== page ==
NMP: Was that the moment you realized it was going to change your lives.
NMP: What strategies have worked best for you to grow your viewing audience?
Garay: The same strategy we have always had, which is never stop doing what we do. We tell people that the only reason that Brain and I have had success in the real estate video blogging space, is that we are just too stupid to stop doing it. Day after day, we go into the office and say, “I so hate you again right now, I don't want to be near you and I don't like being here,” yet we do it anyway.
Stevens: I think a lot of it is tenacity. If there is one thing that we can get across to the people, is that you just have to keep at it. It certainly is not our brains or good looks, so it must be our tenacity.
Garay: The biggest mistake people make is that they do one video or blog post and the Brinks Truck doesn’t show up and dump a big pile of money at their feet. Now there are several other smaller mistakes people make, but the biggest mistake is that people just give up. Video blogging, in particular, is really like any other form of social media, it can pay off and it will pay off in a big way as long as you are consistent—at least once a week, preferably two or three times a week if you really want to gain some traction
Stevens: I agree with Frank completely. What I would add as another mistake is whoever is recording the video or writing the video. It's the inability to understand that there needs to be compelling reason for the recipient to open the message. If your past clients, family or friends aren't buying or refinancing a house right now, why would you send them information about rates every week? That becomes a boring message and you are effectively training them to ignore you.
NMP: Is there a move you made over the last three years that you look back at now and say, “Boy, am I glad we did that!”?
Garay: This is easy for me. Through our show, we were presented with the opportunity to get out of our local area and travel. Every time we traveled somewhere and visited new places for speaking engagements, it was a huge deal for us. It may not be when we are performing our duties at the event, but outside of that, it was the networking opportunities before and after our presentation. We have come across countless opportunities and multiple contacts that have been so instrumentally important to our success.
I shared this at a local board breakfast recently. We tend to operate in the walls of our local city. When you don’t get outside of that local area, you don’t experience opportunities outside of that small area.
A chamber of commerce meeting is a great example. You can attend those meetings and do some networking. If that is the only meeting you are attending, you are going to see the same people over and over again … eating a wiener in a blanket with the same guy with a plastic glass of Chardonnay every time.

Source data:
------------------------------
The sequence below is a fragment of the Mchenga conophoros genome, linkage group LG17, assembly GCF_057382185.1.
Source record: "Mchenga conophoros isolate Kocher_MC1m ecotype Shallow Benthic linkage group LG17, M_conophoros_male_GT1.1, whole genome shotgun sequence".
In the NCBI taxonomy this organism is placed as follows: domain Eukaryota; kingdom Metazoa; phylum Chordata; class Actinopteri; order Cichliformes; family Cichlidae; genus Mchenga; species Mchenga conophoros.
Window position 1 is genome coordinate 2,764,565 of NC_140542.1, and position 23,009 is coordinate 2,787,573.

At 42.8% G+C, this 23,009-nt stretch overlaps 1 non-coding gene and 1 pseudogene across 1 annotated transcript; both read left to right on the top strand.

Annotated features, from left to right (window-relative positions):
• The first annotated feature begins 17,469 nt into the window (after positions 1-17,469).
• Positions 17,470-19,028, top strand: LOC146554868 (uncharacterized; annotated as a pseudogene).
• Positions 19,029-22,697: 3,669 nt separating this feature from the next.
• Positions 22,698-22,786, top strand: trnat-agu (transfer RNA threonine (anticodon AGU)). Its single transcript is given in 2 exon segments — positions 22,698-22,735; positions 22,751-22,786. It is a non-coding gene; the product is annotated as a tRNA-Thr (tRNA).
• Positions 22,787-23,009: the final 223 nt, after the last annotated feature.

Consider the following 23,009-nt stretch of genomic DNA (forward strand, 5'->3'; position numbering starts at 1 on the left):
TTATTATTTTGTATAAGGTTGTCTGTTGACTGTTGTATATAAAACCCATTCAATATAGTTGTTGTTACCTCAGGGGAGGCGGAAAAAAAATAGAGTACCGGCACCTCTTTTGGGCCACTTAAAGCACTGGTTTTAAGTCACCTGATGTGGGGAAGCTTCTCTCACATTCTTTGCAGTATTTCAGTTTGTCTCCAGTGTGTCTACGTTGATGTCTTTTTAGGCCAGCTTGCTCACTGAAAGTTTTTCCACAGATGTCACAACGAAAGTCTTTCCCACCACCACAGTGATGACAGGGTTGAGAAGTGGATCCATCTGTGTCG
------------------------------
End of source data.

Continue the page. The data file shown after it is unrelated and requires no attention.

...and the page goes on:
When you venture outside of your city, things start to happen. When I was originating, I had my daughter assisting me, we started going to the chamber meetings that were 20 miles outside of our local area. We started making wonderful contacts with people who were outside of my geophysical area and were doing business with them.
I am in Vacaville, not far from Sacramento, Calif. I would Google “Sales Networking Opportunities Sacramento” and could not believe all of the different events that were taking place. They were all 100 percent geared toward networking with people. If you are in Illinois and Google “Networking Events Chicago,” you are going to get pages of this stuff. If you start traveling and explore areas outside of your local area, you will be blown away by the opportunities that you will find.
Getting back to your question … getting out of town to network has single-handedly brought us to the level of success that we have today.
NMP: So the speaking engagements became secondary to the networking you were able to do while at these events?
Garay: Yes, that is 100 percent correct. The speaking engagements brought us somewhere where we wound up connecting with a company or person, and that was a huge benefit toward our success.
NMP: People see how successful you are and they don’t realize that you probably went through a time when you were going to either kill each other or when you thought the business was going to fail. Could you please share with us a time when you thought maybe you were not going to make it?
Garay: There were a couple of times in particular. We were partners with three other guys and at that time branded as Think Big Work Small (TBWS). We decided that we were all going to break up and we got very little money, and they got the TBWS brand. We received the rights to the show and the subscriber database. Then, we had to completely rebuild. Bear in mind, prior to this, we were the main engine that built and developed the TBWS Rate Alert. So we started over as “The National Real Estate Post” and had to figure out how to monetize and find a way to make money again. We only had enough money for a few months and if that ran out, we would have been finished.